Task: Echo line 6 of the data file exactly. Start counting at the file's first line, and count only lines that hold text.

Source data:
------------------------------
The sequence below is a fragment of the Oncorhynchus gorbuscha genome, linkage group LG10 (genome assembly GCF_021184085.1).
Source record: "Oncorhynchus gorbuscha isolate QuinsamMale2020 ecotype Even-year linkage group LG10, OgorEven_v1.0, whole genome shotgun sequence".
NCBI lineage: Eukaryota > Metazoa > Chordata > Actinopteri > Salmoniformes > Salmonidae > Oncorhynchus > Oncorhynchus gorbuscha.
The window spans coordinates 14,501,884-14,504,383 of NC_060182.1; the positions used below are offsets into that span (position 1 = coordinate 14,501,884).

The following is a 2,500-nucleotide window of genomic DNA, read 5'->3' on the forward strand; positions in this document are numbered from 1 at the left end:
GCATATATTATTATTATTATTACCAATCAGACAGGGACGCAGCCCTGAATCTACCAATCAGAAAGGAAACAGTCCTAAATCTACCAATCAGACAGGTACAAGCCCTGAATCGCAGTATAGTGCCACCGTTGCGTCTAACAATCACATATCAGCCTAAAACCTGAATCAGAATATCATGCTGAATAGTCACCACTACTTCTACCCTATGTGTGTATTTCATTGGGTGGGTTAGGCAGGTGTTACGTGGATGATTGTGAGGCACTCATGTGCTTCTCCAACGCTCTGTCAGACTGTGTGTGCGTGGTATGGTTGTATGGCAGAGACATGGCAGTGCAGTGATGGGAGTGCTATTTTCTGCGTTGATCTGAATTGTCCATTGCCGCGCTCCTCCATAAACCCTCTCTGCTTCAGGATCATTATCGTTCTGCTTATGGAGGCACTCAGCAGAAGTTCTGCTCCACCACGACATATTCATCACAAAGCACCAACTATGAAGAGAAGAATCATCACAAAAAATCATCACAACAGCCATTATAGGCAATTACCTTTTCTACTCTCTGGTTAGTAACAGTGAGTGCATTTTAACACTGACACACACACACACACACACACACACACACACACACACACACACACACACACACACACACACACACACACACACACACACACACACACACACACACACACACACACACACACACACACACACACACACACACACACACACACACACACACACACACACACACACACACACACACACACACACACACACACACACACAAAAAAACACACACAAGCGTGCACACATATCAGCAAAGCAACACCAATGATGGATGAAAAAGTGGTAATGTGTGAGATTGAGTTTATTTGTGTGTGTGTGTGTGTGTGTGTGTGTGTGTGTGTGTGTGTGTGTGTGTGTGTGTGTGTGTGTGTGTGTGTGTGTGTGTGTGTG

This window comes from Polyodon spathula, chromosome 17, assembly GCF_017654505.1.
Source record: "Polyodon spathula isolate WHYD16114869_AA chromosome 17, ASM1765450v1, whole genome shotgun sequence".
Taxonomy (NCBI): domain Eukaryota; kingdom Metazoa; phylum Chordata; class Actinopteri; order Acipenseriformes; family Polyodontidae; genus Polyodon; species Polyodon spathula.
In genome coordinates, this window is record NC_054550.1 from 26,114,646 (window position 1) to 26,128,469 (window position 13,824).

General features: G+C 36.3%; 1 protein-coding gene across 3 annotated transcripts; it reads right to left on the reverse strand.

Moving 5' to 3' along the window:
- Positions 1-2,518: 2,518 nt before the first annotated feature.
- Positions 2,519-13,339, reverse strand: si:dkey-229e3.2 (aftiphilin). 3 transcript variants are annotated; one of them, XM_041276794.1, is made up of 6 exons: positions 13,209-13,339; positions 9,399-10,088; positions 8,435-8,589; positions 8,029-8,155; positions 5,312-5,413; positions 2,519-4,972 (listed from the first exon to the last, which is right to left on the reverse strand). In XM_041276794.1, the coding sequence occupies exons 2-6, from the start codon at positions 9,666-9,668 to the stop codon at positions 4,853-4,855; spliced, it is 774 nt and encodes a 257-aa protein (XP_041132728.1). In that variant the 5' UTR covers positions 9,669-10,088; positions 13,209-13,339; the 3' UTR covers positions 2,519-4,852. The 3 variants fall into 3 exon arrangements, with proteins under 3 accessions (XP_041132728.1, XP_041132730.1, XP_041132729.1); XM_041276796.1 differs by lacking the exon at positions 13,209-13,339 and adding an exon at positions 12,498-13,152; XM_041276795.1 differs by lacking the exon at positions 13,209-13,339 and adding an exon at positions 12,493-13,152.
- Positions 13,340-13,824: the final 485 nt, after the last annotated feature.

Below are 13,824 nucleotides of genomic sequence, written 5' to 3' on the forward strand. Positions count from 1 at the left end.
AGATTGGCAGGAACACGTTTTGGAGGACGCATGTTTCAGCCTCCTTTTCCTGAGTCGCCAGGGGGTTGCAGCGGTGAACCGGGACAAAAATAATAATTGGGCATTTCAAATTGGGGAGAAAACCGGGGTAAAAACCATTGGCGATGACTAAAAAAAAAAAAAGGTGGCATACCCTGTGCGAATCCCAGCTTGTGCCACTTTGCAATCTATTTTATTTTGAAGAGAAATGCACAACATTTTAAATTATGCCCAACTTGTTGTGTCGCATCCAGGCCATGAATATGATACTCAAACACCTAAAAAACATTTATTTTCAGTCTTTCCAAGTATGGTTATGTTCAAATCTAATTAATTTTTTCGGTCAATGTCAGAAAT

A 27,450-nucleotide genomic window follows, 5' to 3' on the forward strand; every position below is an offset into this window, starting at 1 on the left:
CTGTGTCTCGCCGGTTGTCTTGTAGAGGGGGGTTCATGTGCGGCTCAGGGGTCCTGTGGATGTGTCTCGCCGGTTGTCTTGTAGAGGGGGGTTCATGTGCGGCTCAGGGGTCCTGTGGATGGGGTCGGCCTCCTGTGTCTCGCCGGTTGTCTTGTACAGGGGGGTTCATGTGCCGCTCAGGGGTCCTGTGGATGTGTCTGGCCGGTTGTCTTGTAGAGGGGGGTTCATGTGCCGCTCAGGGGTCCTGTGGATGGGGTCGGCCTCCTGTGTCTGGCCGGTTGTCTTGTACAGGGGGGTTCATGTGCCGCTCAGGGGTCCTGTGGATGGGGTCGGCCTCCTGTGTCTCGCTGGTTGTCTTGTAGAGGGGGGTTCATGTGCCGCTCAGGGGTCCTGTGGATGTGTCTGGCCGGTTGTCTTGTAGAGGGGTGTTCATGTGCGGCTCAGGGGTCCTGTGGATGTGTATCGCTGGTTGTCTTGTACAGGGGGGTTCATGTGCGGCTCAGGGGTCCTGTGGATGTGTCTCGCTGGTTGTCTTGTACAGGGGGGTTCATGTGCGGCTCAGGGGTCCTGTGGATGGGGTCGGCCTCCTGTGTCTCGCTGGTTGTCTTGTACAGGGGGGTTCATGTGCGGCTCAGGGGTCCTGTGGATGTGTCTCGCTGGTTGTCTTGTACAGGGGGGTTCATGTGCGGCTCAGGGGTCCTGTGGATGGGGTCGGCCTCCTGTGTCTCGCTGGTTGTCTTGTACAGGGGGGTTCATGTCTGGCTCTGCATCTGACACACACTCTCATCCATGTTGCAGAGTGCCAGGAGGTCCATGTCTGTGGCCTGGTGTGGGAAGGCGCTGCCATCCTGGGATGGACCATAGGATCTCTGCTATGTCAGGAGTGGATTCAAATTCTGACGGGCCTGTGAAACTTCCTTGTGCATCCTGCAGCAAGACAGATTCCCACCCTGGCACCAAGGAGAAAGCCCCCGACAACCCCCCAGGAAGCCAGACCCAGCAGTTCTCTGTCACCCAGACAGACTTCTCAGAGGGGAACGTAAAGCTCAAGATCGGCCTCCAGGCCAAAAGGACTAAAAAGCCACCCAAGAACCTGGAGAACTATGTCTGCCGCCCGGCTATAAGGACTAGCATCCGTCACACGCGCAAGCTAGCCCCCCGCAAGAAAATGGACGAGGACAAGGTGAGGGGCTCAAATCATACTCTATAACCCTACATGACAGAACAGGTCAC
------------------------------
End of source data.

GCATATATTATTATTATTATTACCAATCAGACAGGGACGCAGCCCTGAATCTACCAATCAGAAAGGAAACAGTCCTAAATCTACCAATCAGACAGGTACAAGCCCTGAATCGCAGTATAGTGCCACCGTTGCGTCTAACAATCACATATCAGCCTAAAACCTGAATCAGAATATCATGCTGAATAGTCACCACTACTTCTACCCTATGTGTGTATTTCATTGGGTGGGTTAGGCAGGTGTTACGTGGATGATTGTGAGGCACTCATGTGCTTCTCCAACGCTCTGTCAGACTGTGTGTGCGTGGTATGGTTGTATGGCAGAGACATGGCAGTGCAGTGATGGGAGTGCTATTTTCTGCGTTGATCTGAATTGTCCATTGCCGCGCTCCTCCATAAACCCTCTCTGCTTCAGGATCATTATCGTTCTGCTTATGGAGGCACTCAGCAGAAGTTCTGCTCCACCACGACATATTCATCACAAAGCACCAACTATGAAGAGAAGAATCATCACAAAAAATCATCACAACAGCCATTATAGGCAATTACCTTTTCTACTCTCTGGTTAGTAACAGTGAGTGCATTTTAACACTGACACACACACACACACACACACACACACACACACACACACACACACACACACACACACACACACACACACACACACACACACACACACACACACACACACACACACACACACACACACACACACACACACACACACACACACACACACACACACACACACACACACACACACACACACACACACACACACACACACAAAAAAACACACACAAGCGTGCACACATATCAGCAAAGCAACACCAATGATGGATGAAAAAGTGGTAATGTGTGAGATTGAGTTTATTTGTGTGTGTGTGTGTGTGTGTGTGTGTGTGTGTGTGTGTGTGTGTGTGTGTGTGTGTGTGTGTGTGTGTGTGTGTGTGTGTGTG